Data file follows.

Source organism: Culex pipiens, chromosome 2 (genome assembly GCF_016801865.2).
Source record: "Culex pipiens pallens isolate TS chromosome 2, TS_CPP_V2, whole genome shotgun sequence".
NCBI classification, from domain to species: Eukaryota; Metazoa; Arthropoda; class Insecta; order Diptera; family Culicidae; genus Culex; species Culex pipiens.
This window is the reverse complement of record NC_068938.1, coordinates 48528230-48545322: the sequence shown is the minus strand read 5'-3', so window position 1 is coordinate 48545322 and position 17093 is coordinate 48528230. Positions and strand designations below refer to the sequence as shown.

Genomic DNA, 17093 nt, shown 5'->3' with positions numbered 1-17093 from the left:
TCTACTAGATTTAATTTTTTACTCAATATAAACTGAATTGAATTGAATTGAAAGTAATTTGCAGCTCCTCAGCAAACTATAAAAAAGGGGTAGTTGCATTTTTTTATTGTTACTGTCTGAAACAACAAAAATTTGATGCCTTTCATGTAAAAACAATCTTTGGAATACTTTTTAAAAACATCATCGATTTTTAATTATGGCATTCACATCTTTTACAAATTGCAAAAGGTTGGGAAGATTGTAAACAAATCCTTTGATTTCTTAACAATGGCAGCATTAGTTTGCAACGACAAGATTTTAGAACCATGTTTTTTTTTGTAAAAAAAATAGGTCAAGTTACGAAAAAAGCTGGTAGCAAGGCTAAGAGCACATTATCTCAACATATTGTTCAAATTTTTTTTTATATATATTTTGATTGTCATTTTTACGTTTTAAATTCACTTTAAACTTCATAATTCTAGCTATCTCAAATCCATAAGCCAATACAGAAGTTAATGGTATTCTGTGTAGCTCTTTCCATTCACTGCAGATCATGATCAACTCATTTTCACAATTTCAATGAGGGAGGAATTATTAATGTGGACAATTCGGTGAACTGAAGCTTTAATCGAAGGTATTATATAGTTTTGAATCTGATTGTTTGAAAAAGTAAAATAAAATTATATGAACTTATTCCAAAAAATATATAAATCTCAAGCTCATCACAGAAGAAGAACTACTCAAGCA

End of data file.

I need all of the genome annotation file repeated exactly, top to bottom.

Source organism: Culex pipiens, chromosome 2 (genome assembly GCF_016801865.2).
Source record: "Culex pipiens pallens isolate TS chromosome 2, TS_CPP_V2, whole genome shotgun sequence".
NCBI classification, from domain to species: Eukaryota; Metazoa; Arthropoda; class Insecta; order Diptera; family Culicidae; genus Culex; species Culex pipiens.
This window is the reverse complement of record NC_068938.1, coordinates 48528230-48545322: the sequence shown is the minus strand read 5'-3', so window position 1 is coordinate 48545322 and position 17093 is coordinate 48528230. Positions and strand designations below refer to the sequence as shown.

Genomic DNA, 17093 nt, shown 5'->3' with positions numbered 1-17093 from the left:
TCTACTAGATTTAATTTTTTACTCAATATAAACTGAATTGAATTGAATTGAAAGTAATTTGCAGCTCCTCAGCAAACTATAAAAAAGGGGTAGTTGCATTTTTTTATTGTTACTGTCTGAAACAACAAAAATTTGATGCCTTTCATGTAAAAACAATCTTTGGAATACTTTTTAAAAACATCATCGATTTTTAATTATGGCATTCACATCTTTTACAAATTGCAAAAGGTTGGGAAGATTGTAAACAAATCCTTTGATTTCTTAACAATGGCAGCATTAGTTTGCAACGACAAGATTTTAGAACCATGTTTTTTTTTGTAAAAAAAATAGGTCAAGTTACGAAAAAAGCTGGTAGCAAGGCTAAGAGCACATTATCTCAACATATTGTTCAAATTTTTTTTTATATATATTTTGATTGTCATTTTTACGTTTTAAATTCACTTTAAACTTCATAATTCTAGCTATCTCAAATCCATAAGCCAATACAGAAGTTAATGGTATTCTGTGTAGCTCTTTCCATTCACTGCAGATCATGATCAACTCATTTTCACAATTTCAATGAGGGAGGAATTATTAATGTGGACAATTCGGTGAACTGAAGCTTTAATCGAAGGTATTATATAGTTTTGAATCTGATTGTTTGAAAAAGTAAAATAAAATTATATGAACTTATTCCAAAAAATATATAAATCTCAAGCTCATCACAGAAGAAGAACTACTCAAGCA